“A Country of Vast Designs: James K. Polk, the Mexican War, and the Conquest of the American Continent” is Robert Merry’s third book and was published in 2009. He is a former Wall Street Journal Washington correspondent and executive at Congressional Quarterly. Currently the editor of The National Interest, his most recent book “Where They Stand: The American Presidents in the Eyes of Voters and Historians” was published in 2012.
Although Merry’s biography of Polk is substantial in length (at nearly five-hundred pages of text) it is not a thorough account of Polk’s entire life. Instead, like Jon Meacham’s biography of Andrew Jackson, it is the detailed review of a presidency rather than a full-scale biography of a man who was once president. As a result, while it examines the Polk presidency in significant detail it is less fulsome in exploring his personal life or his family relationships.
After a brisk jog through Polk’s early life, the biography slows to a more measured pace as the forty-eight year old Polk languishes following two failed attempts to win back his post as Tennessee’s governor. Polk’s political rehabilitation involves a half-serious pursuit of his party’s nomination for the vice presidency and Merry provides a front-row seat to the 1844 Democratic convention which, instead, selects Polk as the party’s presidential nominee.
The author follows with a consistently interesting (if occasionally overly-detailed) story of Polk’s election and four years as president. While few readers will mistake this for a great narrative in the style of McCullough or Chernow, it is very thorough, well written and analytical biography. And although Merry is generally sympathetic with Polk and the controversy surrounding his legacy (mostly relating to his pursuit of the Mexican-American War), he is hardly uncritical of the eleventh president.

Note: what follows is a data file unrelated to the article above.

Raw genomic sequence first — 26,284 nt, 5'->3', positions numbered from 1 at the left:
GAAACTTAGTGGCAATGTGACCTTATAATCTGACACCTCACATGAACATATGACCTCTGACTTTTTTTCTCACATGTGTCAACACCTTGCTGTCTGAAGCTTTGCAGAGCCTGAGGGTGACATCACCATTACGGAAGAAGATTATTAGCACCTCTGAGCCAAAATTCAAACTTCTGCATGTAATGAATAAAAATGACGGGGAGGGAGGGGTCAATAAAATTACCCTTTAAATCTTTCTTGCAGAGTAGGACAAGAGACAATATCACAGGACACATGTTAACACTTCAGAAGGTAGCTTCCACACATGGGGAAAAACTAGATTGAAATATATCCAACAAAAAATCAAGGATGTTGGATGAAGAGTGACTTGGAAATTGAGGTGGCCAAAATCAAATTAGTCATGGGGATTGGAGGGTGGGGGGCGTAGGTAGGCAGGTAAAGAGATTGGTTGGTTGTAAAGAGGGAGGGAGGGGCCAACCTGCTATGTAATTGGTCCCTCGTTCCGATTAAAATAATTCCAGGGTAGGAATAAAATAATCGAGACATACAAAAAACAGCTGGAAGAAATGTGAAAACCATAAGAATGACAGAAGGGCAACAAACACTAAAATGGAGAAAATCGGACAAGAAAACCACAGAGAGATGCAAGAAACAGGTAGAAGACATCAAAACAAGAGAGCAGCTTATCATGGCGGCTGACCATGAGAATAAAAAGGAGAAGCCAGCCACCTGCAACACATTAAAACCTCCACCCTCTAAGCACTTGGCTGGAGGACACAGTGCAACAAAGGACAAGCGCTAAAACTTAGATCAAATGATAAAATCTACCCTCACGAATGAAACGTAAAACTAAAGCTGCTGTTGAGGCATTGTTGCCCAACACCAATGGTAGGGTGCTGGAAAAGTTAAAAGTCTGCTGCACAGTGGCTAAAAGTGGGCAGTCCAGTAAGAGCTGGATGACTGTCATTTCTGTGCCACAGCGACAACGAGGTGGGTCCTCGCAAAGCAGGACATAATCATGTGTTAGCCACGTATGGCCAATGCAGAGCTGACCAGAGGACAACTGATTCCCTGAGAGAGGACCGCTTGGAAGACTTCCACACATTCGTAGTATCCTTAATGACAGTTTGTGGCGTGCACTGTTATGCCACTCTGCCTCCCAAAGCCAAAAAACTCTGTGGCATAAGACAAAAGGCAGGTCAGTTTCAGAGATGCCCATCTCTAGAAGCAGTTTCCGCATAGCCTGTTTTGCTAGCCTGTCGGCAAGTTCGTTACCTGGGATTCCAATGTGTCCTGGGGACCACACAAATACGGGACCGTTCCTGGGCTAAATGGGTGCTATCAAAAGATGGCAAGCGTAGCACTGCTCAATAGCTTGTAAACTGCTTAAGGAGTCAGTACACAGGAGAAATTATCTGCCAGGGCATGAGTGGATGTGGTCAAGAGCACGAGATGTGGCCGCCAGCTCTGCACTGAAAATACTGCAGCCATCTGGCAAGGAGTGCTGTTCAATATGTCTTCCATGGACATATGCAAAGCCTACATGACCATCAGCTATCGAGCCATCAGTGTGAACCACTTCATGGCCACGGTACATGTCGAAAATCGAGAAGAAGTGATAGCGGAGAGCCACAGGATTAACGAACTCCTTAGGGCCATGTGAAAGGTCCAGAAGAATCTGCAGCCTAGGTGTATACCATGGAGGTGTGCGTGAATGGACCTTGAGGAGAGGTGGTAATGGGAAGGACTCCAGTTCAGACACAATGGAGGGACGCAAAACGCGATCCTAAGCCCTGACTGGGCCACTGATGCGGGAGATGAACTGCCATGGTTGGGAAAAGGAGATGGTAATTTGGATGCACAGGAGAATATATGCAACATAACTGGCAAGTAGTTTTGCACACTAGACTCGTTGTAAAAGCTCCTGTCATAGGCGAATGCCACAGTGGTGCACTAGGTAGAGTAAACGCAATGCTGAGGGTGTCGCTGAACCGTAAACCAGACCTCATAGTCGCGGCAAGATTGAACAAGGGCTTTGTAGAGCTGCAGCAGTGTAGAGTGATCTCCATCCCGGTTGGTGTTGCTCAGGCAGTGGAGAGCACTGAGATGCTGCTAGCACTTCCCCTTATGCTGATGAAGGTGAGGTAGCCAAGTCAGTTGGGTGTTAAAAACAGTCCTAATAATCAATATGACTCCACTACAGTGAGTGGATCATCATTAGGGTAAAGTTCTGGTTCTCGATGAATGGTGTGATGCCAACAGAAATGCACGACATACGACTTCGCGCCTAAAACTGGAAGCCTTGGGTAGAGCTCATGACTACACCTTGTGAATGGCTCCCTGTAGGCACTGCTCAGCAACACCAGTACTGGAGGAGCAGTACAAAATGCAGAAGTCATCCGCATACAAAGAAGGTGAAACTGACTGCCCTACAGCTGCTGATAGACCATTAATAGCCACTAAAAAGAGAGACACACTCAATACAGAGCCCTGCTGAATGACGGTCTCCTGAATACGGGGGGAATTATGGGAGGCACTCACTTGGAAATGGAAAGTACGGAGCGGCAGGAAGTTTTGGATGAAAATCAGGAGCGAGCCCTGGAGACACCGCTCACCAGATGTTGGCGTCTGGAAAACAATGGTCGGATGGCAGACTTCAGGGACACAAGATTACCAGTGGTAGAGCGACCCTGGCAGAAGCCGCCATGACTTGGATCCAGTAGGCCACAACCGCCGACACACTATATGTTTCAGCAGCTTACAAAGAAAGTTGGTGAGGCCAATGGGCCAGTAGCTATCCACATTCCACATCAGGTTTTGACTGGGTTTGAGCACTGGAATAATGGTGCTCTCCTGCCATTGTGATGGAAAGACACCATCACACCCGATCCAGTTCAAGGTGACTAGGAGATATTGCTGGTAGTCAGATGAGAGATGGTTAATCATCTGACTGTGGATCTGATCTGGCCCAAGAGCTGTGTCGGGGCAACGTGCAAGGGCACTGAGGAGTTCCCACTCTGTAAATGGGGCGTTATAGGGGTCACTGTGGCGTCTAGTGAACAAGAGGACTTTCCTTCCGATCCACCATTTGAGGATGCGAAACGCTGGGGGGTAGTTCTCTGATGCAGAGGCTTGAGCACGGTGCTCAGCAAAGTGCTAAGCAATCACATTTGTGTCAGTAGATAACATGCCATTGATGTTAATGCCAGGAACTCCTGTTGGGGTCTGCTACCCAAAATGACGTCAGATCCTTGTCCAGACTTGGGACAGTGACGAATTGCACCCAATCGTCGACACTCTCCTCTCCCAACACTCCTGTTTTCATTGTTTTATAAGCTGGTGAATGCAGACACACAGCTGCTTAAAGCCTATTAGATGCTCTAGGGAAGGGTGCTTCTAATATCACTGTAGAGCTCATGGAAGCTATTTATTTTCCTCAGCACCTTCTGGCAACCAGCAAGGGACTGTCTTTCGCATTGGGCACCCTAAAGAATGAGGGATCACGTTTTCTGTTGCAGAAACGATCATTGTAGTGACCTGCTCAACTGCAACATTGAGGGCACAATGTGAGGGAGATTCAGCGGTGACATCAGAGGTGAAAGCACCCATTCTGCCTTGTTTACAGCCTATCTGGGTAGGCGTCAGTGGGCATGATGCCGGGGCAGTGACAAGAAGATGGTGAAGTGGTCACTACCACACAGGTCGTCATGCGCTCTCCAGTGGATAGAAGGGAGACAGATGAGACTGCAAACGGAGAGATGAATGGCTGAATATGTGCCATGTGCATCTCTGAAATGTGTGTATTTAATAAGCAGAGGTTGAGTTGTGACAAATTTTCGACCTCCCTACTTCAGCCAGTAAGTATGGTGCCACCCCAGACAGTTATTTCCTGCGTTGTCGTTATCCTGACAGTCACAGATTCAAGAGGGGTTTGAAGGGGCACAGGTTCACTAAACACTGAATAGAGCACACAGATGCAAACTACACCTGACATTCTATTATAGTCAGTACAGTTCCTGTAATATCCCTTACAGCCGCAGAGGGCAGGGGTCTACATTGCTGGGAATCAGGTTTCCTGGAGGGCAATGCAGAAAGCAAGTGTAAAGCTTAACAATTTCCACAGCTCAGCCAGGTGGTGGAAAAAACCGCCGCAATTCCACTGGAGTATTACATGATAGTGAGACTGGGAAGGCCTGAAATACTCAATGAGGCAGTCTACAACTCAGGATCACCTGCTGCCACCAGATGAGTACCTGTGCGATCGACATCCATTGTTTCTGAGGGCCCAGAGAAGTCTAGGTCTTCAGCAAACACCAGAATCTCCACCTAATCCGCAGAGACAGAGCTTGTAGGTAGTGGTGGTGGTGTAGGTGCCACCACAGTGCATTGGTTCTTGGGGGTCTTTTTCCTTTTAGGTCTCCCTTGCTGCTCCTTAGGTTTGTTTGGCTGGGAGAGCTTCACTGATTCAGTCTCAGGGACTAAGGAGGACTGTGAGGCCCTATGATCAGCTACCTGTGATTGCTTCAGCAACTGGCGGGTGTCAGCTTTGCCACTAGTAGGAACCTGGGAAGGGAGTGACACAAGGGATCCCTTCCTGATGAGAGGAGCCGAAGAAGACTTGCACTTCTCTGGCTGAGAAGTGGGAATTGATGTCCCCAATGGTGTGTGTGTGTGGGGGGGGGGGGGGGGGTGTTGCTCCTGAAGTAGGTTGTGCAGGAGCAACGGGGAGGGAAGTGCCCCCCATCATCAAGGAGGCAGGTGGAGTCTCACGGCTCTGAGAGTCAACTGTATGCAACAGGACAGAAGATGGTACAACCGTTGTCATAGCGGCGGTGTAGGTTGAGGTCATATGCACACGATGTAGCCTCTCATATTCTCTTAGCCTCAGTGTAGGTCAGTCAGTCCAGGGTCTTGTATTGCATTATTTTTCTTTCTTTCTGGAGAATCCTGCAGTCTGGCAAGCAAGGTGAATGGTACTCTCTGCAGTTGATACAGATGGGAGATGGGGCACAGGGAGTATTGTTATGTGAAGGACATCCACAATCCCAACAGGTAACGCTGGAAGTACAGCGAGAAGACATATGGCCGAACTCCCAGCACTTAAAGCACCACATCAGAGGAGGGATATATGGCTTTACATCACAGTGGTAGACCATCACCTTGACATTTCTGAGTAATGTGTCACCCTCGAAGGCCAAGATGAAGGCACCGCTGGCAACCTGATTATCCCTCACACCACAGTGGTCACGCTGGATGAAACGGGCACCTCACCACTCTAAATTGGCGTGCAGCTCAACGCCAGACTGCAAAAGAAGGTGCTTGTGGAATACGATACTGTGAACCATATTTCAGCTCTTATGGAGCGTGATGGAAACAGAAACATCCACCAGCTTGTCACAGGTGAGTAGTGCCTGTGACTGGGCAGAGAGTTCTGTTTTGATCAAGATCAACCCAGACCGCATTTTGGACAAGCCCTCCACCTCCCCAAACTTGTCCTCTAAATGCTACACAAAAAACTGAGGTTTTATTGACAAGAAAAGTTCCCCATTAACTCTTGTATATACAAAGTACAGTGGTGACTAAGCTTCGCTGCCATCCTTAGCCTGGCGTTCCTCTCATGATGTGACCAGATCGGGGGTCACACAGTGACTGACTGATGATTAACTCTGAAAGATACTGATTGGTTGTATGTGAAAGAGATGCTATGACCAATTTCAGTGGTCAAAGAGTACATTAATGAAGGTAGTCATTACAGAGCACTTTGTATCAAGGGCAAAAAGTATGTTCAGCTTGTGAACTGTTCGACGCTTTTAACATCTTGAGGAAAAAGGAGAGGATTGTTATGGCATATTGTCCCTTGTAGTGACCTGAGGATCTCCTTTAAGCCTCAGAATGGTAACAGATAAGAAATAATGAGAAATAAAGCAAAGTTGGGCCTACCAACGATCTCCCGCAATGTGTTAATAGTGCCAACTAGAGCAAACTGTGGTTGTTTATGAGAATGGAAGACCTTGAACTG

Due to the near-exclusive focus on Polk’s presidency we develop a full appreciation for Polk’s political strengths, weaknesses and priorities, but little sense for who he was as a person. Merry describes a bold president – with precious little time to waste – who was an introverted micromanager, a poor delegator and fearful of face-to-face conflict. But it is difficult to guess what he was like while relaxing away from the office (if, indeed, he did such a thing). Nor do we really understand how he may have grappled with his own status as a slaveholder.
Perhaps ironically, one of the biography’s key strengths is the fact that Merry explored Polk’s four years as president largely from an inward-looking perspective based on his remarkably attentive presidential diary and extensive correspondence. But since this insight is focused on his “office life” the advantage accrues entirely to our understanding of his public service.
Merry convincingly separates Polk from the many extraordinarily deficient presidents of his era by emphasizing the enormity of his accomplishments, achieved in spite of his flaws, within the context of the fractious times and his lack of broad political support. Nearly as useful, although somewhat less pursued, is Merry’s effort to diagnose the chasm between Polk’s popularity among modern historians and the relative obscurity within which he resides among the masses.
Overall, Merry’s biography is principally a portrait of the Polk presidency; it delivers best while exploring the political environment and policy matters faced by his administration. Readers seeking a thrilling journey through Polk’s life will find this book too stiff and the focus too slanted toward his political career. But for someone with an interest in this era or a focus on Polk’s presidency this is a fascinating look at a highly-regarded but surprisingly obscure single-term president.
Overall rating: 3¾ stars